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Need A Wilson For This Cast-Away

lamy2000 platinum 3776 first post need help newbie workhorse exam recommendations daily user long writing

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#1 Oyerane

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Posted 02 November 2017 - 05:52

Hello everyone,

I hope you are having a pleasant day, this is my first post so it's possible that what I'll ask may seem puerile and possibly amounting to faux pas, please pardon my ignorance if any of that happens.

Who I am ?
I am student from India, who has a very important exam coming up in 6 months. I own 2 lamy safari's and 2 pilot metropolitan's.

Why am I here ?
Where I live and where I grew up we barely have anyone who uses fountain pens. I started with them not as a show of elegance but because I had a tendency to right softly and ball point pens require certain pressure which made me uncomfortable. So for me it's necessity, I cannot write with anything else.

What do I want?
Im looking for buying a new fountain pen. I'm not rich by any account but I saved enough money over my the years to afford a pen upto price of lamy 2000. The only consideration for me is that it should be able to write for a really long sessions and I guess that necessitates certain degree of smoothness.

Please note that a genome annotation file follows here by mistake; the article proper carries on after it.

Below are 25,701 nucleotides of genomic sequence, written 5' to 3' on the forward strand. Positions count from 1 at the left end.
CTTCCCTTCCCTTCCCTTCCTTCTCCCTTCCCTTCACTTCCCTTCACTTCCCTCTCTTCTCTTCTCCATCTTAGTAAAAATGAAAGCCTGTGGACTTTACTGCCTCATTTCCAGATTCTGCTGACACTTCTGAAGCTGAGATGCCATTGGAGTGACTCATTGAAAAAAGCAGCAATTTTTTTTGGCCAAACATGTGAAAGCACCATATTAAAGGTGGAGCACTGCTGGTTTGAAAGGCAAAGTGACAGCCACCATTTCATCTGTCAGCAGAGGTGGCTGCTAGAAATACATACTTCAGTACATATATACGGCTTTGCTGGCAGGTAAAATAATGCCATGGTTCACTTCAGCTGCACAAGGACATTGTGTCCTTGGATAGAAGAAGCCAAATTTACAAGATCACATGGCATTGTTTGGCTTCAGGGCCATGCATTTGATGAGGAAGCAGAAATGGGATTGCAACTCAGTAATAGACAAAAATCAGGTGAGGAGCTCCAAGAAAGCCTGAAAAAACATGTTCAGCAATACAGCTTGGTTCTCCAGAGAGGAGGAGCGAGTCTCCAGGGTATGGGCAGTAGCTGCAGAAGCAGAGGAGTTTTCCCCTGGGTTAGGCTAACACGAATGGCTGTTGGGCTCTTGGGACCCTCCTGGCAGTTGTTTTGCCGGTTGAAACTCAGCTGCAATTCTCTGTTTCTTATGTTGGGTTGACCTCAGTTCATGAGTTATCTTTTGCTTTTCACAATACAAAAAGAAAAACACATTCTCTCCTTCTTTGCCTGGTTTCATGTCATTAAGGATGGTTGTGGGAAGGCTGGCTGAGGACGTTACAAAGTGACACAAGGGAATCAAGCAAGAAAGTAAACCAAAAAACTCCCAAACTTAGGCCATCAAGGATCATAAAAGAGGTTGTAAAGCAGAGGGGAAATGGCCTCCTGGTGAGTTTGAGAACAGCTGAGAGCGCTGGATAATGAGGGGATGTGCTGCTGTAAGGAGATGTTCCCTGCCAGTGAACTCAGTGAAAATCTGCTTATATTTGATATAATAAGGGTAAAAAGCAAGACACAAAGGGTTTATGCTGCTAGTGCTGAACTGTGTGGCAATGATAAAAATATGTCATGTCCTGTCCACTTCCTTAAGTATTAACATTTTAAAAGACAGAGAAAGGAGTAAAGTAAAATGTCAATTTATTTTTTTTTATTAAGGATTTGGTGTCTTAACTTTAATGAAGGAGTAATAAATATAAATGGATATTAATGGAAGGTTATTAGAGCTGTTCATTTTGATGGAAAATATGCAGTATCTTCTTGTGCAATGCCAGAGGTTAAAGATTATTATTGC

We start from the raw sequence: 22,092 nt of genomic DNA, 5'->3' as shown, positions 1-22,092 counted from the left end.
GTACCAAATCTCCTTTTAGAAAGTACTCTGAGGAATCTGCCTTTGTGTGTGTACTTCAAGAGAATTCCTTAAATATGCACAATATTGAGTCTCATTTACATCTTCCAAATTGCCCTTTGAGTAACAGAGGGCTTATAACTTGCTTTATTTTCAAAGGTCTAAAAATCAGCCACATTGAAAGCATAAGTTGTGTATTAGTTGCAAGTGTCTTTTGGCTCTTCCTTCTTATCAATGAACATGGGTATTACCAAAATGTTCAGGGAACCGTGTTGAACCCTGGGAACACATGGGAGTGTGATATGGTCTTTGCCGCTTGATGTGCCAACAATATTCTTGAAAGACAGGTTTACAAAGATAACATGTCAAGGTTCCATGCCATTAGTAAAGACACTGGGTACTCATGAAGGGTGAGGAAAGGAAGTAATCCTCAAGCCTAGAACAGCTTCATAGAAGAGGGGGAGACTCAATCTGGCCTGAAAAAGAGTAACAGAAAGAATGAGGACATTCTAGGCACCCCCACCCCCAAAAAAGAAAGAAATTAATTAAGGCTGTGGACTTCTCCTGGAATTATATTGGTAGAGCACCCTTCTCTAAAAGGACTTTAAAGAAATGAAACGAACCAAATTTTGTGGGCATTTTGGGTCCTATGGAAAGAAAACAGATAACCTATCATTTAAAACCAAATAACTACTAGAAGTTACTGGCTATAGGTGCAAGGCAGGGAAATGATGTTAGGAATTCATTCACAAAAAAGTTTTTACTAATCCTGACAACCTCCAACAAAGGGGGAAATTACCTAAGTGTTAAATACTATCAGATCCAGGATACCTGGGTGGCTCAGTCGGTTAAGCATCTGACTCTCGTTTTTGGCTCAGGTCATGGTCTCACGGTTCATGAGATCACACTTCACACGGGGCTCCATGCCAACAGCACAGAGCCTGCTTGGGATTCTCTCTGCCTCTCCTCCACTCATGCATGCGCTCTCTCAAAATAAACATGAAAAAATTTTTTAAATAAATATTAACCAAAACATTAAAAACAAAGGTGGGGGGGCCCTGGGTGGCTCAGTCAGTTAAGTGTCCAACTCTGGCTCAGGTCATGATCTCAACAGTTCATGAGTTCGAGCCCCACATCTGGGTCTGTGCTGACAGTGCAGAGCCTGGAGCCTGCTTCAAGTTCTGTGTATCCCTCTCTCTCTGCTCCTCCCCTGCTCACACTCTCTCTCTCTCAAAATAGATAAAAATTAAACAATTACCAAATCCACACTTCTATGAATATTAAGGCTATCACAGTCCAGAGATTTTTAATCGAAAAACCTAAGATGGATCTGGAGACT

My question to you respected readers !!

What would be the one pen you would buy if you were in my position that being you can afford only one pen upto price of lamy 2000 and you have to write with it maybe the whole day and looks don't matter at all maybe the feels does to a certain degree, but just one pen which you could buy, for the most important exam of your lives ?

( please note that ink capacity is not to trump over writing experience in this scenario, just the writability is the first and foremost concern rest are secondary and I like lamy safari's they do the job but I feel I could do better)
(Also kindly note I'm not pressing for lamy 2000 but it's the only pen whose price I know in the ocean of other availabilities, so it's price is for reference)


I'm not sure if any of you will find time to answer this, but I thank all of you in anticipation.

Regards,

 

 


Edited by Oyerane, 02 November 2017 - 09:43.